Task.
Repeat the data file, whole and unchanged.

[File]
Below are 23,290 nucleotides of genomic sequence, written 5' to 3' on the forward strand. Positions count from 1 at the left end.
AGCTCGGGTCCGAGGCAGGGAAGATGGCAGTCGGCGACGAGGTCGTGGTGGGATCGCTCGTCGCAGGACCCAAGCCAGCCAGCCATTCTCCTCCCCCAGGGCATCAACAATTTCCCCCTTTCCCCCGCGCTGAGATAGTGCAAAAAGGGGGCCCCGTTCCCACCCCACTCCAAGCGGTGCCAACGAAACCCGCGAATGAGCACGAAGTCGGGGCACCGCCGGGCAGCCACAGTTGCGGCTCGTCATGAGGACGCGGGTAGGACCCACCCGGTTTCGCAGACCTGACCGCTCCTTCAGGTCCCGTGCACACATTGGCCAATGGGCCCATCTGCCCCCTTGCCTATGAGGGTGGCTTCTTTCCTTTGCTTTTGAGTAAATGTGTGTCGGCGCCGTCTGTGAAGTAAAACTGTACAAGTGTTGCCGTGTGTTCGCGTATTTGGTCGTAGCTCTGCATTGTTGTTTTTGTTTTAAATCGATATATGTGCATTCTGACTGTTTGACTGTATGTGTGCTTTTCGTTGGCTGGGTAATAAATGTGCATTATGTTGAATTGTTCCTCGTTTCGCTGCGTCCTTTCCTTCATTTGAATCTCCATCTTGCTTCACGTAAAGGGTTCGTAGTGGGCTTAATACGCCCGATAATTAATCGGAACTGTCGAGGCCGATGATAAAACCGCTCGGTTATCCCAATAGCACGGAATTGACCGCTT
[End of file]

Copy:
Below are 23,290 nucleotides of genomic sequence, written 5' to 3' on the forward strand. Positions count from 1 at the left end.
AGCTCGGGTCCGAGGCAGGGAAGATGGCAGTCGGCGACGAGGTCGTGGTGGGATCGCTCGTCGCAGGACCCAAGCCAGCCAGCCATTCTCCTCCCCCAGGGCATCAACAATTTCCCCCTTTCCCCCGCGCTGAGATAGTGCAAAAAGGGGGCCCCGTTCCCACCCCACTCCAAGCGGTGCCAACGAAACCCGCGAATGAGCACGAAGTCGGGGCACCGCCGGGCAGCCACAGTTGCGGCTCGTCATGAGGACGCGGGTAGGACCCACCCGGTTTCGCAGACCTGACCGCTCCTTCAGGTCCCGTGCACACATTGGCCAATGGGCCCATCTGCCCCCTTGCCTATGAGGGTGGCTTCTTTCCTTTGCTTTTGAGTAAATGTGTGTCGGCGCCGTCTGTGAAGTAAAACTGTACAAGTGTTGCCGTGTGTTCGCGTATTTGGTCGTAGCTCTGCATTGTTGTTTTTGTTTTAAATCGATATATGTGCATTCTGACTGTTTGACTGTATGTGTGCTTTTCGTTGGCTGGGTAATAAATGTGCATTATGTTGAATTGTTCCTCGTTTCGCTGCGTCCTTTCCTTCATTTGAATCTCCATCTTGCTTCACGTAAAGGGTTCGTAGTGGGCTTAATACGCCCGATAATTAATCGGAACTGTCGAGGCCGATGATAAAACCGCTCGGTTATCCCAATAGCACGGAATTGACCGCTT